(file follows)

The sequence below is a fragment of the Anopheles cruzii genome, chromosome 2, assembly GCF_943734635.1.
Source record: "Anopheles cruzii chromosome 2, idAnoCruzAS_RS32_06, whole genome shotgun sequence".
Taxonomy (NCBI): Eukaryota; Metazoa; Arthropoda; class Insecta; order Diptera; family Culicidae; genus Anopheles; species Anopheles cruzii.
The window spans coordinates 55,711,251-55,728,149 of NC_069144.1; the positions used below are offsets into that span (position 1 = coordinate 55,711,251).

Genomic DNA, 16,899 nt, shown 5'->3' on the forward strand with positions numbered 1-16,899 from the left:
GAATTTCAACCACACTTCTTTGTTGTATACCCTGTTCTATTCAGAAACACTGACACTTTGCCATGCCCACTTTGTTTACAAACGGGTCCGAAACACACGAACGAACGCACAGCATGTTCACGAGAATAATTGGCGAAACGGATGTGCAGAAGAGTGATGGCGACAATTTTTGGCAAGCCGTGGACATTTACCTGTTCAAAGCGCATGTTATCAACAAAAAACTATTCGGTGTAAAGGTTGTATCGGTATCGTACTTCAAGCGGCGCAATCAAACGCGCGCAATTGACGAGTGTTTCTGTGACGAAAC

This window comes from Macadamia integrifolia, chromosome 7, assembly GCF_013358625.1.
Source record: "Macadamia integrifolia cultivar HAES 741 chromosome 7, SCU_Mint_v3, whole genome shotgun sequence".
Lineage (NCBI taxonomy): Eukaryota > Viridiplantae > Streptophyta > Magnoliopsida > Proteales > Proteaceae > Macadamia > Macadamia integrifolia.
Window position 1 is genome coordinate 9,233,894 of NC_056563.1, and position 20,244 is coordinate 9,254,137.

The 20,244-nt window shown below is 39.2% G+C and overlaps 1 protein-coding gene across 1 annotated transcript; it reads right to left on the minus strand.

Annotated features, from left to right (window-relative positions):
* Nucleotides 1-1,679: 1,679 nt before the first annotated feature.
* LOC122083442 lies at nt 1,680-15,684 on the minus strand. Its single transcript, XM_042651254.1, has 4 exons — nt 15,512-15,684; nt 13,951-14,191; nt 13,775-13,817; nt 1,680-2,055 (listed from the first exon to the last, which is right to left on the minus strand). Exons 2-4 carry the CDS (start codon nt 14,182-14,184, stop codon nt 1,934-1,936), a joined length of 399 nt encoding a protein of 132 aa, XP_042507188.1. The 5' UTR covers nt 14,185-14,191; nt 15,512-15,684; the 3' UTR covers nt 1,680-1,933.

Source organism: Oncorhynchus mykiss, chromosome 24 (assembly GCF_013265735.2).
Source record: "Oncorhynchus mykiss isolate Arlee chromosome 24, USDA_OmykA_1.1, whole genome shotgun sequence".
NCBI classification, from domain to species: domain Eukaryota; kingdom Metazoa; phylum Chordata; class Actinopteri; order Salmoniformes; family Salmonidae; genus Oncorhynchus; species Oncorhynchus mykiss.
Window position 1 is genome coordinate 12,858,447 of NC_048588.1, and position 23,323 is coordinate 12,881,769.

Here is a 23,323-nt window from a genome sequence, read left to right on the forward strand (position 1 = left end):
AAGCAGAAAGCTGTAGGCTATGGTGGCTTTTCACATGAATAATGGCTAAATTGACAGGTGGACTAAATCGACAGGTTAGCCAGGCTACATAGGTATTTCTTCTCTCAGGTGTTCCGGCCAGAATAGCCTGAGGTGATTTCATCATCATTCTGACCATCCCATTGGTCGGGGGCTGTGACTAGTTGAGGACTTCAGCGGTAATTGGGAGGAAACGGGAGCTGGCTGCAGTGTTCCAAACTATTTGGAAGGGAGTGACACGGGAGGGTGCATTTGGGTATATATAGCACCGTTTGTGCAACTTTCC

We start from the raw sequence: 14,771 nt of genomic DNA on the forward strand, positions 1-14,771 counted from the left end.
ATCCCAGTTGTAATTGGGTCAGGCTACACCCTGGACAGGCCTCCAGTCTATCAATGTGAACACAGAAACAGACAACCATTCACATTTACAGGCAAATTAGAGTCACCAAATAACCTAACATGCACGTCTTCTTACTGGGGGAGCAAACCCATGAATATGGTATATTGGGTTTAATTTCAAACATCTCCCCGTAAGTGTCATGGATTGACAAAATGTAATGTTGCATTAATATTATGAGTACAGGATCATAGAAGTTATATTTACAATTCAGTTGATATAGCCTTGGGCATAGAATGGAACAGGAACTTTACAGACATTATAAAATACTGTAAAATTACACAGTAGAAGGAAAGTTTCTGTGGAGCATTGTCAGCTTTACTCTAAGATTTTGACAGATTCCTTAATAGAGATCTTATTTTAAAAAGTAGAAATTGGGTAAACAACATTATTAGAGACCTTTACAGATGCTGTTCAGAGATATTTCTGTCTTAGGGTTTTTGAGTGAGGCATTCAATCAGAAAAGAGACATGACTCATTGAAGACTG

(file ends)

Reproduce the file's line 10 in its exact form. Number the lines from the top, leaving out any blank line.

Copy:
Window position 1 is genome coordinate 9,233,894 of NC_056563.1, and position 20,244 is coordinate 9,254,137.